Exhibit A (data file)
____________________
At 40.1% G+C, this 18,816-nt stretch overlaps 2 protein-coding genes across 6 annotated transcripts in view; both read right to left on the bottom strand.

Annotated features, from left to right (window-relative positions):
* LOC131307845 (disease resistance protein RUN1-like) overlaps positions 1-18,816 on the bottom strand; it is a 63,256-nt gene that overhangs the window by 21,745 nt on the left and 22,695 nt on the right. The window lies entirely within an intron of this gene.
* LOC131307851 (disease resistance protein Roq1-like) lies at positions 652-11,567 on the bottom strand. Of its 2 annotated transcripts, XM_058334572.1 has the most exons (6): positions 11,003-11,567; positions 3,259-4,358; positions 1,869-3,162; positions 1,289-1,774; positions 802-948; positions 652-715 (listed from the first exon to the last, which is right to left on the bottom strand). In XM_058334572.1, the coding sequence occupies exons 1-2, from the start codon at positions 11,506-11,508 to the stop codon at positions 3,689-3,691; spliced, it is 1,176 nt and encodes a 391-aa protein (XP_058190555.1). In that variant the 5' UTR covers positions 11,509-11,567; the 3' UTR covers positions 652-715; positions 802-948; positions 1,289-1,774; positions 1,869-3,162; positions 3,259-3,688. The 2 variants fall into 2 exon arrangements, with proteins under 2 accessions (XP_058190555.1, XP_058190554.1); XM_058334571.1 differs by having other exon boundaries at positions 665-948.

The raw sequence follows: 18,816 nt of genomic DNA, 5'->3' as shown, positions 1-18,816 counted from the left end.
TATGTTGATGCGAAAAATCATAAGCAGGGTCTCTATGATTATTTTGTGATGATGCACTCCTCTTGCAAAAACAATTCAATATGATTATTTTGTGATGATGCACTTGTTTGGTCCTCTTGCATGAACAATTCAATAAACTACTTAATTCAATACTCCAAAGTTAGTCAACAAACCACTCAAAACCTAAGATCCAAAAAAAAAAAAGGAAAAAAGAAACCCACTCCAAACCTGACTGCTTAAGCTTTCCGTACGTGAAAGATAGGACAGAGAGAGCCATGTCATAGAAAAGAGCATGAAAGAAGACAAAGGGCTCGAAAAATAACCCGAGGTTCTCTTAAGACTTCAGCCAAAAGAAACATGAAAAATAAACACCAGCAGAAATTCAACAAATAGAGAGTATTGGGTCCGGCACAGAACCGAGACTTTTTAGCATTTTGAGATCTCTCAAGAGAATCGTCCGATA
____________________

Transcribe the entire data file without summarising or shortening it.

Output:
At 40.1% G+C, this 18,816-nt stretch overlaps 2 protein-coding genes across 6 annotated transcripts in view; both read right to left on the bottom strand.

Annotated features, from left to right (window-relative positions):
* LOC131307845 (disease resistance protein RUN1-like) overlaps positions 1-18,816 on the bottom strand; it is a 63,256-nt gene that overhangs the window by 21,745 nt on the left and 22,695 nt on the right. The window lies entirely within an intron of this gene.
* LOC131307851 (disease resistance protein Roq1-like) lies at positions 652-11,567 on the bottom strand. Of its 2 annotated transcripts, XM_058334572.1 has the most exons (6): positions 11,003-11,567; positions 3,259-4,358; positions 1,869-3,162; positions 1,289-1,774; positions 802-948; positions 652-715 (listed from the first exon to the last, which is right to left on the bottom strand). In XM_058334572.1, the coding sequence occupies exons 1-2, from the start codon at positions 11,506-11,508 to the stop codon at positions 3,689-3,691; spliced, it is 1,176 nt and encodes a 391-aa protein (XP_058190555.1). In that variant the 5' UTR covers positions 11,509-11,567; the 3' UTR covers positions 652-715; positions 802-948; positions 1,289-1,774; positions 1,869-3,162; positions 3,259-3,688. The 2 variants fall into 2 exon arrangements, with proteins under 2 accessions (XP_058190555.1, XP_058190554.1); XM_058334571.1 differs by having other exon boundaries at positions 665-948.

The raw sequence follows: 18,816 nt of genomic DNA, 5'->3' as shown, positions 1-18,816 counted from the left end.
TATGTTGATGCGAAAAATCATAAGCAGGGTCTCTATGATTATTTTGTGATGATGCACTCCTCTTGCAAAAACAATTCAATATGATTATTTTGTGATGATGCACTTGTTTGGTCCTCTTGCATGAACAATTCAATAAACTACTTAATTCAATACTCCAAAGTTAGTCAACAAACCACTCAAAACCTAAGATCCAAAAAAAAAAAAGGAAAAAAGAAACCCACTCCAAACCTGACTGCTTAAGCTTTCCGTACGTGAAAGATAGGACAGAGAGAGCCATGTCATAGAAAAGAGCATGAAAGAAGACAAAGGGCTCGAAAAATAACCCGAGGTTCTCTTAAGACTTCAGCCAAAAGAAACATGAAAAATAAACACCAGCAGAAATTCAACAAATAGAGAGTATTGGGTCCGGCACAGAACCGAGACTTTTTAGCATTTTGAGATCTCTCAAGAGAATCGTCCGATA